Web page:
Childhood obesity: a risk factor for injuries observed at a level-1 trauma center

Division of Pediatric Surgery, Department of Surgery, The Ohio State University College of Medicine and Nationwide Children's Hospital, Columbus, OH 43205, USA.
Journal of Pediatric Surgery (Impact Factor: 1.31). 08/2009; 44(8):1601-5. DOI: 10.1016/j.jpedsurg.2008.11.060
Source: PubMed

ABSTRACT Obesity is an independent risk factor in trauma-related morbidity in adults. The purpose of this study was to investigate the effect of obesity in the pediatric trauma population.
All patients (6-20 years) between January 2004 and July 2007 were retrospectively reviewed and defined as non-obese (body mass index [BMI] <95th percentile for age) or obese (BMI > or =95th percentile for age). Groups were compared for differences in demographics, initial vital signs, mechanisms of injury, length of stay, intensive care unit stay, ventilator days, Injury Severity Score, operative procedures, and clinical outcomes.
Of 1314 patients analyzed, there were 1020 (77%) nonobese patients (mean BMI = 18.8 kg/m(2)) and 294 (23%) obese patients (mean BMI = 29.7 kg/m(2)). There was no significant difference in sex, heart rate, length of stay, intensive care unit days, ventilator days, Injury Severity Score, and mortality between the groups. The obese children were significantly younger than the nonobese children (10.9 +/- 3.3 vs 11.5 +/- 3.5 years; P = .008) and had a higher systolic blood pressure during initial evaluation (128 +/- 17 vs 124 +/- 16 mm Hg, P < .001). In addition, the obese group had a higher incidence of extremity fractures (55% vs 40%; P < .001) and orthopedic surgical intervention (42% vs 30%; P < .001) but a lower incidence of closed head injury (12% vs 18%; P = .013) and intraabdominal injuries (6% vs 11%; P = .023). Evaluation of complications showed a higher incidence of decubitus ulcers (P = .043) and deep vein thrombosis (P = .008) in the obese group.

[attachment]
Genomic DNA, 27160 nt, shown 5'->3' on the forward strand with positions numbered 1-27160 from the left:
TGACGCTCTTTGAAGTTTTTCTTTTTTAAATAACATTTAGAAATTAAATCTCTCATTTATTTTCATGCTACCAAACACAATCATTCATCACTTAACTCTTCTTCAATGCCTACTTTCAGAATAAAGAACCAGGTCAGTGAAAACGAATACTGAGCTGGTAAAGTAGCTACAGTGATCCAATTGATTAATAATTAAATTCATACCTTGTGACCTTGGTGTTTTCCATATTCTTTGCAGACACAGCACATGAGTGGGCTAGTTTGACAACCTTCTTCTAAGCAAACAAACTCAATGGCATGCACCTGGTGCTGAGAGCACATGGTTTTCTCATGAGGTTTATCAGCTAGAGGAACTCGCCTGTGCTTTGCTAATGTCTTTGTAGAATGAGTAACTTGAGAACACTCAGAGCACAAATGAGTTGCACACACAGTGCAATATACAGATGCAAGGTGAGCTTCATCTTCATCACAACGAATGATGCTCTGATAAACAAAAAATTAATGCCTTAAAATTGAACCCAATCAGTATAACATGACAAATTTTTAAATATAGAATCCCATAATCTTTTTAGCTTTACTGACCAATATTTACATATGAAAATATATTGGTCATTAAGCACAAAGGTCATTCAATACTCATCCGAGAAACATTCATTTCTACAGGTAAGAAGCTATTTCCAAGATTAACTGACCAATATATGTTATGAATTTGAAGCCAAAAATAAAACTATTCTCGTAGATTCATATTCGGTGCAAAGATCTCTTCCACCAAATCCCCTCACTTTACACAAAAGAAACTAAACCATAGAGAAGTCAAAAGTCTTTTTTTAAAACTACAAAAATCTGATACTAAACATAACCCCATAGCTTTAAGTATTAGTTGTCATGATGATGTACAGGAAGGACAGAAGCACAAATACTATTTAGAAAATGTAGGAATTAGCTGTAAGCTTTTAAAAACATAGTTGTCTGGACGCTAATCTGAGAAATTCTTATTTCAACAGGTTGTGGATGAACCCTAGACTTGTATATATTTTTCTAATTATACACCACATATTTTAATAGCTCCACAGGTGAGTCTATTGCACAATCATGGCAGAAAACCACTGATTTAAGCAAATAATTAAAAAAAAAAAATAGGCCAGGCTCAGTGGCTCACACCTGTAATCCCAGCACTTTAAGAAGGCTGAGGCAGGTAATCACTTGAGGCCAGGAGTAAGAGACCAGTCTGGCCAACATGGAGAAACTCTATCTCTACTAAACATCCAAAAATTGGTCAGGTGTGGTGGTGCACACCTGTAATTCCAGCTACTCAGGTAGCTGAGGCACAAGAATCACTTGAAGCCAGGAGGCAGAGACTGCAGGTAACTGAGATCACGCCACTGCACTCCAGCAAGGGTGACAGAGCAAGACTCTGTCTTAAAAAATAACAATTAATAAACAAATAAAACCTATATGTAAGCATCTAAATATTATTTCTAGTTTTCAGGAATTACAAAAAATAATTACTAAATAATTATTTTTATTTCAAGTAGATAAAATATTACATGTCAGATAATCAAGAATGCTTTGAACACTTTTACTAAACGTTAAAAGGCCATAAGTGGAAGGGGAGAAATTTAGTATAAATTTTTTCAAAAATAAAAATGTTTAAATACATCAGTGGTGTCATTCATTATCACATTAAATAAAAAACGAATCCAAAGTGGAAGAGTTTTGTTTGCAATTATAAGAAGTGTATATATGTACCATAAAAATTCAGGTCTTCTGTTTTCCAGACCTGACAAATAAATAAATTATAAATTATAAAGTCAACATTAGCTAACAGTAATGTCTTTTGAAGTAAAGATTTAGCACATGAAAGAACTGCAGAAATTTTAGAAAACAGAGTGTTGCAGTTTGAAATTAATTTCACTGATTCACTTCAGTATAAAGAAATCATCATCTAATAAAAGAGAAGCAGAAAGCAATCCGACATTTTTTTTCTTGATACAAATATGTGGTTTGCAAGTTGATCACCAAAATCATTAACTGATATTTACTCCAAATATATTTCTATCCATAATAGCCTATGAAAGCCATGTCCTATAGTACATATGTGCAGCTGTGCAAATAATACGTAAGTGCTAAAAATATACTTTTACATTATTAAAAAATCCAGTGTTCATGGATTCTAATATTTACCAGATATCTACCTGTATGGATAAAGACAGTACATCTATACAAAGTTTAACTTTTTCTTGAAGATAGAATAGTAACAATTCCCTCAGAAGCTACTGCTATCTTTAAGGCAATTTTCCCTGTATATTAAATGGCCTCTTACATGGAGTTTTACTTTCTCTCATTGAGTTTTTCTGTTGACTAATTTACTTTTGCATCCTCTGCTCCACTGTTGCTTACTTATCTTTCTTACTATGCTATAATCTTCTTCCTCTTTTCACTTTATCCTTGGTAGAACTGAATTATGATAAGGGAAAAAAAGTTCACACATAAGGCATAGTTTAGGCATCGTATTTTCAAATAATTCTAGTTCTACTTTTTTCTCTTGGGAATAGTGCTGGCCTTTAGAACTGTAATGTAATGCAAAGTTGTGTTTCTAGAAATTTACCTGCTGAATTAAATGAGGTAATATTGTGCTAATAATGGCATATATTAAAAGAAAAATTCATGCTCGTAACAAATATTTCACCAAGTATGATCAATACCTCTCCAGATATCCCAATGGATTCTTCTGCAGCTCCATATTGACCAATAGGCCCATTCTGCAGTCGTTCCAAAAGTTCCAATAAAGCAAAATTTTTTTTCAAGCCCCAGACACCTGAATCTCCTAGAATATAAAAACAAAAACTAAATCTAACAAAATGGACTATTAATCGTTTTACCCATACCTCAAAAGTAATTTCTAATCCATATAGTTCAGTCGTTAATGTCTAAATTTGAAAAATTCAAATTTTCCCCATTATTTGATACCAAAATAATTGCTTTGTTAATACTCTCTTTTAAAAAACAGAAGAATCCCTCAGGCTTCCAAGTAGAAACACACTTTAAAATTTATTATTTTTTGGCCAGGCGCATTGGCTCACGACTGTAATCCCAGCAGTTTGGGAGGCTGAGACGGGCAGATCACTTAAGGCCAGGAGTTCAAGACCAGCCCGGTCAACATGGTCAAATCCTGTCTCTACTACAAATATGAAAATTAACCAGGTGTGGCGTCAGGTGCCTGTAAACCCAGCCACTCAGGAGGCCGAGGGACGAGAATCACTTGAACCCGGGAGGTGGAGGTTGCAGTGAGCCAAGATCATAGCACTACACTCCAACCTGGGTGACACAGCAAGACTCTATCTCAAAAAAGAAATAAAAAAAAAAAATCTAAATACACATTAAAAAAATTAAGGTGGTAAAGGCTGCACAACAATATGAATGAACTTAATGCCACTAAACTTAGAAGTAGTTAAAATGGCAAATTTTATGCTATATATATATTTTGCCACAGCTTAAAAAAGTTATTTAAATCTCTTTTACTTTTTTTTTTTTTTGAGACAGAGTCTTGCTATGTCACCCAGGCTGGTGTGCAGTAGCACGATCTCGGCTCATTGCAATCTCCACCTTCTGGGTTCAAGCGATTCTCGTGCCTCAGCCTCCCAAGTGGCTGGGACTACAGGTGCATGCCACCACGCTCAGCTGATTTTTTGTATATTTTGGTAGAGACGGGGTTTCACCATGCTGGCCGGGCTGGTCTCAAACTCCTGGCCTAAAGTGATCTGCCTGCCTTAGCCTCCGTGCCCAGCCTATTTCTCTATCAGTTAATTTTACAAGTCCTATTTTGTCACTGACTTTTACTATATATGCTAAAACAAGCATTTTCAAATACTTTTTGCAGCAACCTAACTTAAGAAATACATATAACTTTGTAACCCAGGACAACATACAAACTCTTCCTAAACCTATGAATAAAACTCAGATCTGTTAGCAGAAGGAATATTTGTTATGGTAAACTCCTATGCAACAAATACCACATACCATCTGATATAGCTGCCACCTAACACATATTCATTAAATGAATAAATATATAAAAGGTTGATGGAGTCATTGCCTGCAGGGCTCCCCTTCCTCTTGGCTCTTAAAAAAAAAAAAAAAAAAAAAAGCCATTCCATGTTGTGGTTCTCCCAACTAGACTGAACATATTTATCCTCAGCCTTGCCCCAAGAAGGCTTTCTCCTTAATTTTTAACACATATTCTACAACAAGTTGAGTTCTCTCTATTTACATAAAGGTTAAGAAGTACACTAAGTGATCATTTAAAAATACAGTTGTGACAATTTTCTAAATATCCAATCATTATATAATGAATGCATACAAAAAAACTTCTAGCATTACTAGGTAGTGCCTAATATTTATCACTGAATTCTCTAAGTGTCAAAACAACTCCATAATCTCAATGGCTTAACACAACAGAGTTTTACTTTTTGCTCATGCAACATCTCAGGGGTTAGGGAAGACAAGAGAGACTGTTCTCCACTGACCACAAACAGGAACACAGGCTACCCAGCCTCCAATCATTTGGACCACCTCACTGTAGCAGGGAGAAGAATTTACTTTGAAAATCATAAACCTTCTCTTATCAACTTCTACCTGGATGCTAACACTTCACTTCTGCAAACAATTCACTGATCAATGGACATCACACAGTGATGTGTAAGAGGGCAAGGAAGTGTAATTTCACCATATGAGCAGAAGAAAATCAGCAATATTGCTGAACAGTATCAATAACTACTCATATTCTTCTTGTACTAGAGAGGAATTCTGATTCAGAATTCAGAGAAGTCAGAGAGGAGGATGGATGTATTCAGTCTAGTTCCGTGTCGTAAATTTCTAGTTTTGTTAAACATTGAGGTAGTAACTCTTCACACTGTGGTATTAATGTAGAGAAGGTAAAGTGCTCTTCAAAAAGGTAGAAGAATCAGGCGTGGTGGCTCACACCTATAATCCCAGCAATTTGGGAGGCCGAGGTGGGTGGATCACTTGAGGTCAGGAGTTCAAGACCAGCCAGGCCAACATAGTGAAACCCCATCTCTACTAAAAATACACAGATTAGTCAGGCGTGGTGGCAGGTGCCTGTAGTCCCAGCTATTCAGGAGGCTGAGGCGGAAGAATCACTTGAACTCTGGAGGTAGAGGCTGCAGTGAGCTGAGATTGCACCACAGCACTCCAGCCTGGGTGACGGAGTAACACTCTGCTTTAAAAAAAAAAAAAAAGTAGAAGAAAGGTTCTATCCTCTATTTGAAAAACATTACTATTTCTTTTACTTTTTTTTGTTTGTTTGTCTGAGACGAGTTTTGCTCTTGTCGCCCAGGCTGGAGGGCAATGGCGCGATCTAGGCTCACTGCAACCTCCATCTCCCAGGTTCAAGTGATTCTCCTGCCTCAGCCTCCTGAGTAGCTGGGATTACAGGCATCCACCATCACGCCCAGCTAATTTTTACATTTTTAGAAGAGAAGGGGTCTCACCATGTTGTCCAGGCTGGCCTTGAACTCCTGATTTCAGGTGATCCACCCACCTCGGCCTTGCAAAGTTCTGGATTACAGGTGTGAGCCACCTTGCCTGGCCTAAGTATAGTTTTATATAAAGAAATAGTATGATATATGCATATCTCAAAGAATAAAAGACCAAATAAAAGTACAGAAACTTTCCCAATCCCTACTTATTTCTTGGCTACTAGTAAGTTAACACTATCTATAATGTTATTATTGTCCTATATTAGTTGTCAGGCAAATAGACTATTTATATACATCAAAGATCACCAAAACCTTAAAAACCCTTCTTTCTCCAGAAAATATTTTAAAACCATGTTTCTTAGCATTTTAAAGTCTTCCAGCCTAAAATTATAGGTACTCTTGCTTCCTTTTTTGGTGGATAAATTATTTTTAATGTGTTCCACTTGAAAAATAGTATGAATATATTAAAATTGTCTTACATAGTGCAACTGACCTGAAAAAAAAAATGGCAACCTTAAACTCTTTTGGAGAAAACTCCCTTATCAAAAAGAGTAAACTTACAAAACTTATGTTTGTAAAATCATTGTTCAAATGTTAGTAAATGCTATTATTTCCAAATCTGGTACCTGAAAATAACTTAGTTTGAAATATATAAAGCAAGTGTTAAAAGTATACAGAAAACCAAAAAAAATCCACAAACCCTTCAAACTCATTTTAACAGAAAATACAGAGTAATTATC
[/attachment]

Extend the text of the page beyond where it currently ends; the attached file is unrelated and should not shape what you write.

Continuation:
In pediatric trauma patients, obesity may be a risk factor for sustaining an extremity fracture requiring operative intervention and having a higher risk for certain complications (ie, deep venous thrombosis [DVT] and decubitus ulcers) despite having a lower incidence of intracranial and intraabdominal injuries. Results are similar to reports examining the effect(s) of obesity on the adult population.

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    • "This weight/bone mass imbalance also places high levels of stress on growing bones and joints that may result in joint damage and may contribute to osteoarthritis in later years. [77] The occurrence of more severe fractures and bone disorders lead to the increased requirement of complex surgeries and joint replacements, especially in the setting of pediatric trauma, thus amplifying the physical and financial load of the disease in this population. [78] "
    Childhood Obesity, 01/2012; , ISBN: 978-953-51-0374-5
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    • "As a result, being normal weight resulted in less severe injuries. This is similar to the findings of Pomerantz et al. (2010) and Rana et al. (2009), who reported that adolescents of normal weight were less likely to have more severe injuries compared with overweight adolescents. However, the findings are in contrast to Bazelmans et al. (2004), who found no association between obesity and severity of injury. "
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